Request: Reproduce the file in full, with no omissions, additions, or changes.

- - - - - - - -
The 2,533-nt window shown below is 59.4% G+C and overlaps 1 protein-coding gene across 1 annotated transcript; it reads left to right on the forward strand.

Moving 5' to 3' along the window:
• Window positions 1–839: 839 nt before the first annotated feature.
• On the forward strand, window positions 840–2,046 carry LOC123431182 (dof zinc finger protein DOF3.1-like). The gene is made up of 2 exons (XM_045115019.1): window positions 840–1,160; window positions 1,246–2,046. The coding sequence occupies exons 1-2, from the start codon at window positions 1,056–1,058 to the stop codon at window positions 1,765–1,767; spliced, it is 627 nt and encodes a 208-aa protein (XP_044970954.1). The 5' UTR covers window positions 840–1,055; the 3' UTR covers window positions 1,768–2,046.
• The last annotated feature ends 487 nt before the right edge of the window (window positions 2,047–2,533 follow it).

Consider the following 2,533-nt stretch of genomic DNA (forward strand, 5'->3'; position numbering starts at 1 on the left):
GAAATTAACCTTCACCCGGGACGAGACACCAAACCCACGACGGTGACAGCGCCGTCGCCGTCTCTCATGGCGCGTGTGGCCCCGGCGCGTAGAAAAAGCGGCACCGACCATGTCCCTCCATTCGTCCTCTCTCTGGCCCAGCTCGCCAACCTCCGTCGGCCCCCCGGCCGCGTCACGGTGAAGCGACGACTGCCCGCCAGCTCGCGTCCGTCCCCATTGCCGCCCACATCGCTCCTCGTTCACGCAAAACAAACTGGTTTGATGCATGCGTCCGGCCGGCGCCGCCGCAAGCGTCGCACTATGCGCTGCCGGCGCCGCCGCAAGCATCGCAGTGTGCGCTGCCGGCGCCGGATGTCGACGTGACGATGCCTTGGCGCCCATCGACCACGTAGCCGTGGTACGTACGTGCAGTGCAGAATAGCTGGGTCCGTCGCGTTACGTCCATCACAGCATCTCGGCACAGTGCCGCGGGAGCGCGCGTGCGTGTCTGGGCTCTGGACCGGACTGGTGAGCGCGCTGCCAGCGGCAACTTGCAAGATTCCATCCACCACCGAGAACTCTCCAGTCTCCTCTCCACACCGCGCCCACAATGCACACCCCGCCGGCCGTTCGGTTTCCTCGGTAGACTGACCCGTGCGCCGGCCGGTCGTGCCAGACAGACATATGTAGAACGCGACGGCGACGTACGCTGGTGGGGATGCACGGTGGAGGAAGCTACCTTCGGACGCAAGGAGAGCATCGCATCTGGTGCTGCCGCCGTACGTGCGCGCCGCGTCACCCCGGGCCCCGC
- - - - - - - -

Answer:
The 2,533-nt window shown below is 59.4% G+C and overlaps 1 protein-coding gene across 1 annotated transcript; it reads left to right on the forward strand.

Moving 5' to 3' along the window:
• Window positions 1–839: 839 nt before the first annotated feature.
• On the forward strand, window positions 840–2,046 carry LOC123431182 (dof zinc finger protein DOF3.1-like). The gene is made up of 2 exons (XM_045115019.1): window positions 840–1,160; window positions 1,246–2,046. The coding sequence occupies exons 1-2, from the start codon at window positions 1,056–1,058 to the stop codon at window positions 1,765–1,767; spliced, it is 627 nt and encodes a 208-aa protein (XP_044970954.1). The 5' UTR covers window positions 840–1,055; the 3' UTR covers window positions 1,768–2,046.
• The last annotated feature ends 487 nt before the right edge of the window (window positions 2,047–2,533 follow it).

Consider the following 2,533-nt stretch of genomic DNA (forward strand, 5'->3'; position numbering starts at 1 on the left):
GAAATTAACCTTCACCCGGGACGAGACACCAAACCCACGACGGTGACAGCGCCGTCGCCGTCTCTCATGGCGCGTGTGGCCCCGGCGCGTAGAAAAAGCGGCACCGACCATGTCCCTCCATTCGTCCTCTCTCTGGCCCAGCTCGCCAACCTCCGTCGGCCCCCCGGCCGCGTCACGGTGAAGCGACGACTGCCCGCCAGCTCGCGTCCGTCCCCATTGCCGCCCACATCGCTCCTCGTTCACGCAAAACAAACTGGTTTGATGCATGCGTCCGGCCGGCGCCGCCGCAAGCGTCGCACTATGCGCTGCCGGCGCCGCCGCAAGCATCGCAGTGTGCGCTGCCGGCGCCGGATGTCGACGTGACGATGCCTTGGCGCCCATCGACCACGTAGCCGTGGTACGTACGTGCAGTGCAGAATAGCTGGGTCCGTCGCGTTACGTCCATCACAGCATCTCGGCACAGTGCCGCGGGAGCGCGCGTGCGTGTCTGGGCTCTGGACCGGACTGGTGAGCGCGCTGCCAGCGGCAACTTGCAAGATTCCATCCACCACCGAGAACTCTCCAGTCTCCTCTCCACACCGCGCCCACAATGCACACCCCGCCGGCCGTTCGGTTTCCTCGGTAGACTGACCCGTGCGCCGGCCGGTCGTGCCAGACAGACATATGTAGAACGCGACGGCGACGTACGCTGGTGGGGATGCACGGTGGAGGAAGCTACCTTCGGACGCAAGGAGAGCATCGCATCTGGTGCTGCCGCCGTACGTGCGCGCCGCGTCACCCCGGGCCCCGC